Elaine Queathem has been involved with technology her entire life, but when working for a small software technology company in 2009, she became acutely aware of the shortage of qualified programming resources which were essential for a small company to grow and thrive. Now, several years later, she is in a position to begin to help people develop those important and sought after skills. That’s why she founded Savvy Coders.
How did you get into the industry?
I saw a need to educate people to become software developers in a manner different than the status quo. At the time I was in sales and we couldn’t get code written fast enough to meet release dates that offered new functionality.
Any emerging industry trends?
I am seeing a trend with employers who are more willing now than ever to consider filling their talent pipeline with apprenticeship type programs and not depending on attracting only senior level development talent.
Any industry opportunities or challenges?
Bootcamps as a source of training for software developers is definitely becoming more desirable as complications with H2B1 visas arise. Companies are beginning to consider this in a serious way to alternatives of sourcing tech talent.
Inspiration for the business idea, and your vision for the Business?
My inspiration comes from providing coding skills to folks who would otherwise not have this opportunity - they did not have a chance to get a “formal” education, but they do have the ability to be great software developers.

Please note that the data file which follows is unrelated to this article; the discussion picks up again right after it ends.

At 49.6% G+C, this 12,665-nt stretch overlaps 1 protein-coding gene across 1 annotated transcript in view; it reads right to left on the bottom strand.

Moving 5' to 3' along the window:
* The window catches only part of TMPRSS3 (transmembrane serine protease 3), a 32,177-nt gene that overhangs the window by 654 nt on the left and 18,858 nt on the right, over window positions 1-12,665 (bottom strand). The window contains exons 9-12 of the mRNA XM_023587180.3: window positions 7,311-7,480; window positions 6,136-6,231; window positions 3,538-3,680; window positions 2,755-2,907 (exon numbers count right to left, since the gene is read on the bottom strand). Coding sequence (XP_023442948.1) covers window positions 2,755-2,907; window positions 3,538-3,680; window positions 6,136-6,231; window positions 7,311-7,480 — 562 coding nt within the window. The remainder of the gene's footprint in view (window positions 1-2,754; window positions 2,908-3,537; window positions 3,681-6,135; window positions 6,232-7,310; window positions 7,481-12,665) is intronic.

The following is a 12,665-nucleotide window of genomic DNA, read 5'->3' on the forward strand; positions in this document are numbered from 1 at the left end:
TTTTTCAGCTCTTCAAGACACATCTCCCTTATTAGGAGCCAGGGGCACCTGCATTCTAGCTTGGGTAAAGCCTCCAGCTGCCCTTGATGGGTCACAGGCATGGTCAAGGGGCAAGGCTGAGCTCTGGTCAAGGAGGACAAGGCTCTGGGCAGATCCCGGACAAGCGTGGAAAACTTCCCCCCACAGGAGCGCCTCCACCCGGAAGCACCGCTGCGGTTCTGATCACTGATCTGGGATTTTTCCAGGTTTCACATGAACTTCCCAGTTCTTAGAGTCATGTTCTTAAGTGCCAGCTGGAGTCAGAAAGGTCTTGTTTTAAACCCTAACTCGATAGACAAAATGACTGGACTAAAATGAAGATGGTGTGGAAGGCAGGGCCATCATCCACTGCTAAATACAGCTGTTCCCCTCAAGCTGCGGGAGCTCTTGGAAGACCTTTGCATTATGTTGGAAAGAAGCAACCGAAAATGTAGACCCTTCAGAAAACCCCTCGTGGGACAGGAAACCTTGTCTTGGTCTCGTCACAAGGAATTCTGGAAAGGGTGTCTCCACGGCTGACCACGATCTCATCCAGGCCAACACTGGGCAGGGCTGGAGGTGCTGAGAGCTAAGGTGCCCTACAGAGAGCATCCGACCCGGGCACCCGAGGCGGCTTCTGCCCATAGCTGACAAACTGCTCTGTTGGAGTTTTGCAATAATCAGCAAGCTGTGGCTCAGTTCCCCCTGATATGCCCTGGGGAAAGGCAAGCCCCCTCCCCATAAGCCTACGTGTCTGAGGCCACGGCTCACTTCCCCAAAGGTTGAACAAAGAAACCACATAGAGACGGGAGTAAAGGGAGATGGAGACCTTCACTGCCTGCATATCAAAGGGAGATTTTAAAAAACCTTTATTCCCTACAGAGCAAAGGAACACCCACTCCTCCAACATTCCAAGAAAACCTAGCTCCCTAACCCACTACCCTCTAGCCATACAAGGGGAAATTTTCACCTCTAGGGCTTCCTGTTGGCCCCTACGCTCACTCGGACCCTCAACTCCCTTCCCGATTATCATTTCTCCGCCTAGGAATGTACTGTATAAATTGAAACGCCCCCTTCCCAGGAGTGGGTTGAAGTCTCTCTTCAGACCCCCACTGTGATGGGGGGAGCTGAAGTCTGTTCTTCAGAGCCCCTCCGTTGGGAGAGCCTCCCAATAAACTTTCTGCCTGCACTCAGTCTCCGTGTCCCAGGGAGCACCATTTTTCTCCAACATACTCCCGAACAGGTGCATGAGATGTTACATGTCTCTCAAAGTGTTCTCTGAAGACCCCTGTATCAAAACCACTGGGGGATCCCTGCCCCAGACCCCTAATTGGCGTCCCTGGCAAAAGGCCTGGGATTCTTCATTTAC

What's next for the Business in the near future?
Savvy Coders will be introducing our grant funded classes to our other markets, Nashville and Chattanooga in 2019 and we will be adding to our staff to accomplish that.
Your key initiatives for the success of the Business?
Continued partnership with government and non-profits who wish to provide tech skills to the populations they serve.
Your most difficult moment at the Business? (and what did you learn?)
I had to keep pushing forward even though I was not receiving a paycheck. The first 18 months we were all about investing in the company without any financial reward. Had I known this on day 1, I would have been more patient and I would have better adjusted my expectations.
Ideal experience for a customer/client?
Our ideal client will be at a point where they know just enough to have a passion for learning on how to become a software developer, and have the ability to fully commit to 10 intensive weeks of learning. This will help them improve their current job situation, learn a practical must-have for the marketplace of the future or help them embark on a whole new career as a software/web developer.
How do you motivate others?
I lead by example and try to paint the picture of what could be.
Career advice to those in your industry?
Learn to code and continuously learn more and share your knowledge.